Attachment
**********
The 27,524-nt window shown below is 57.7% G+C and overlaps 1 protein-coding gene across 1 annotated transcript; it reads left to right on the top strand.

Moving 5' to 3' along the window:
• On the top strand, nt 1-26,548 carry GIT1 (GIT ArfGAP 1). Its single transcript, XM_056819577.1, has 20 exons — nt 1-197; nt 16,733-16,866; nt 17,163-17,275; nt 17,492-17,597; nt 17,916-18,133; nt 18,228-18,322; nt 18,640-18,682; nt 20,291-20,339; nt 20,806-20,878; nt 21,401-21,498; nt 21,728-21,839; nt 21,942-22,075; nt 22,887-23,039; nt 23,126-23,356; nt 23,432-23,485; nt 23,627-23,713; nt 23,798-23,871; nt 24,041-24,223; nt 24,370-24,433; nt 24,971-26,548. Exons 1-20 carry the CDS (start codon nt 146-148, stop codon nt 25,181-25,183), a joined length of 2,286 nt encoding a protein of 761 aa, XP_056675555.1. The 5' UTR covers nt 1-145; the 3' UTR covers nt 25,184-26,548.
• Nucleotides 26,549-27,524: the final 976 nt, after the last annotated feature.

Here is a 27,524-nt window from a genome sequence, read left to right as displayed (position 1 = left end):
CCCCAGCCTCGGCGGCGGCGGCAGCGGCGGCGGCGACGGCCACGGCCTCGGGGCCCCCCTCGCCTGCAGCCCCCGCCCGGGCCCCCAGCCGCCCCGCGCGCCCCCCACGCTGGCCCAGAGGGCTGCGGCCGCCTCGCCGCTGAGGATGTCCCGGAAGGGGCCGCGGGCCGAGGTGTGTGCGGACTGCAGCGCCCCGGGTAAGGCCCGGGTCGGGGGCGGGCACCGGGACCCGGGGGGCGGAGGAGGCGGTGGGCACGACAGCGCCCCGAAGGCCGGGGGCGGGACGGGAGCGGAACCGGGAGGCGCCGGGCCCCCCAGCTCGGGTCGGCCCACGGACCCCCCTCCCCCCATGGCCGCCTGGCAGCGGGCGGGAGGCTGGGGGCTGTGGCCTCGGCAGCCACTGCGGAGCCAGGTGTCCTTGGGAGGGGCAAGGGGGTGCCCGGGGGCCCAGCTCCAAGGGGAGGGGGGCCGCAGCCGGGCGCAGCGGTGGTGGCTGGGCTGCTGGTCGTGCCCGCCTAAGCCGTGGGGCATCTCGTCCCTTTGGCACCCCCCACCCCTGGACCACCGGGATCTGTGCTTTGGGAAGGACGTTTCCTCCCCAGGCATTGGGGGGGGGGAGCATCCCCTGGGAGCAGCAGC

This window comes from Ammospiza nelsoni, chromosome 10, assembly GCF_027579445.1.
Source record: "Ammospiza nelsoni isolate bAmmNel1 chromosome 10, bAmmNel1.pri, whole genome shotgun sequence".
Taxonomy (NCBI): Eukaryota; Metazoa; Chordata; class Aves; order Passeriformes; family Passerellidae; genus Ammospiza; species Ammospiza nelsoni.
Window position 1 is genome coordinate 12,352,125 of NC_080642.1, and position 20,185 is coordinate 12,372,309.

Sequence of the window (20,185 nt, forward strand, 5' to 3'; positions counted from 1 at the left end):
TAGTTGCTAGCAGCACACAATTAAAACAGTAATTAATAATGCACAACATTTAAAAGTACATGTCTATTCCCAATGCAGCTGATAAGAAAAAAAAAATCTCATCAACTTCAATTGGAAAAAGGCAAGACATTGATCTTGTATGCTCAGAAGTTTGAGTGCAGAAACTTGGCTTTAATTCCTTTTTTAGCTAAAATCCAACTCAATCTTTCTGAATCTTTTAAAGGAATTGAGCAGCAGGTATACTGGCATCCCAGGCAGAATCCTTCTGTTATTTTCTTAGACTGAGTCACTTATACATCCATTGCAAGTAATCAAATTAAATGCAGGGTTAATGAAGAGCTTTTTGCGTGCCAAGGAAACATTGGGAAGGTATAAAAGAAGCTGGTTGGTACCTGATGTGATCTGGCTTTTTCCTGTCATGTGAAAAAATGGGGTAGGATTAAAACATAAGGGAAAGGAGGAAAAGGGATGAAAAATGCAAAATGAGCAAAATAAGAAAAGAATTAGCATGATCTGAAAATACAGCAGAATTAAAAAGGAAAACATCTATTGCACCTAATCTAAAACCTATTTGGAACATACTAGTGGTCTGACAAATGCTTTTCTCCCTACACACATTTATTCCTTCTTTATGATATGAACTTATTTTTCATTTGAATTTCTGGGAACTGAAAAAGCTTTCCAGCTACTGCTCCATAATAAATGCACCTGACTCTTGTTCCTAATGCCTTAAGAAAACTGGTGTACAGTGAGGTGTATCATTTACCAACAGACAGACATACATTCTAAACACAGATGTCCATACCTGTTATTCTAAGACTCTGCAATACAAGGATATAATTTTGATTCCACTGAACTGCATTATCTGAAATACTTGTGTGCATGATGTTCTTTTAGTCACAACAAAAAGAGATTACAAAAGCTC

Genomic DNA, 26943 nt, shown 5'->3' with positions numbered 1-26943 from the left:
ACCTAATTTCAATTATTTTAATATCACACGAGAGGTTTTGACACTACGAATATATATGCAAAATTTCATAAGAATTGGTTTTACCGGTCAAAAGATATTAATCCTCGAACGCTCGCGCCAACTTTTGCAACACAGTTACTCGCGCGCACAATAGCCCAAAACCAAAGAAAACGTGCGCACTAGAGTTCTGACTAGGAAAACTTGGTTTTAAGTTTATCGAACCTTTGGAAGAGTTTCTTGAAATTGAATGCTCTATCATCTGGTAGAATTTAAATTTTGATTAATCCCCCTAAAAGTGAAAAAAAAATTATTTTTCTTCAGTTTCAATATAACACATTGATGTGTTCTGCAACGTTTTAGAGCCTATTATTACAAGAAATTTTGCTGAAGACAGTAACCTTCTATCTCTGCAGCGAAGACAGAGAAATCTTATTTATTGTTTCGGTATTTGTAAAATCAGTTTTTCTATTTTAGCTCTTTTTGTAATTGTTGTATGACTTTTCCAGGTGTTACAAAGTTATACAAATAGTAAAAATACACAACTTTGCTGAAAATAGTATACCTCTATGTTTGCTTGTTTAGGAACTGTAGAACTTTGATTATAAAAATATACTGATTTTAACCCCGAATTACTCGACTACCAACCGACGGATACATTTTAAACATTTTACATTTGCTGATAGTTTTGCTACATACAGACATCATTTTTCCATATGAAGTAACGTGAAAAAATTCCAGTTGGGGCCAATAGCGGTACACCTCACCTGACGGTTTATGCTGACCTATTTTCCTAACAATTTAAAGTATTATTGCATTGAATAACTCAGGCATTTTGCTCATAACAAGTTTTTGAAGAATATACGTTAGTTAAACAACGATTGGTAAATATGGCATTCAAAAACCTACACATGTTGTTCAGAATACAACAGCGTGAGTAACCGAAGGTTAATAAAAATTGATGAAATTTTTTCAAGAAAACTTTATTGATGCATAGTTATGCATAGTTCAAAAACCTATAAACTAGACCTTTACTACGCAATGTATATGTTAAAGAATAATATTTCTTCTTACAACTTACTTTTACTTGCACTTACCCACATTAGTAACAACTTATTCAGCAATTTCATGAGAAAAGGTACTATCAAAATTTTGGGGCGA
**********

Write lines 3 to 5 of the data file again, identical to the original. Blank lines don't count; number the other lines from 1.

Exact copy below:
• On the top strand, nt 1-26,548 carry GIT1 (GIT ArfGAP 1). Its single transcript, XM_056819577.1, has 20 exons — nt 1-197; nt 16,733-16,866; nt 17,163-17,275; nt 17,492-17,597; nt 17,916-18,133; nt 18,228-18,322; nt 18,640-18,682; nt 20,291-20,339; nt 20,806-20,878; nt 21,401-21,498; nt 21,728-21,839; nt 21,942-22,075; nt 22,887-23,039; nt 23,126-23,356; nt 23,432-23,485; nt 23,627-23,713; nt 23,798-23,871; nt 24,041-24,223; nt 24,370-24,433; nt 24,971-26,548. Exons 1-20 carry the CDS (start codon nt 146-148, stop codon nt 25,181-25,183), a joined length of 2,286 nt encoding a protein of 761 aa, XP_056675555.1. The 5' UTR covers nt 1-145; the 3' UTR covers nt 25,184-26,548.
• Nucleotides 26,549-27,524: the final 976 nt, after the last annotated feature.

Here is a 27,524-nt window from a genome sequence, read left to right as displayed (position 1 = left end):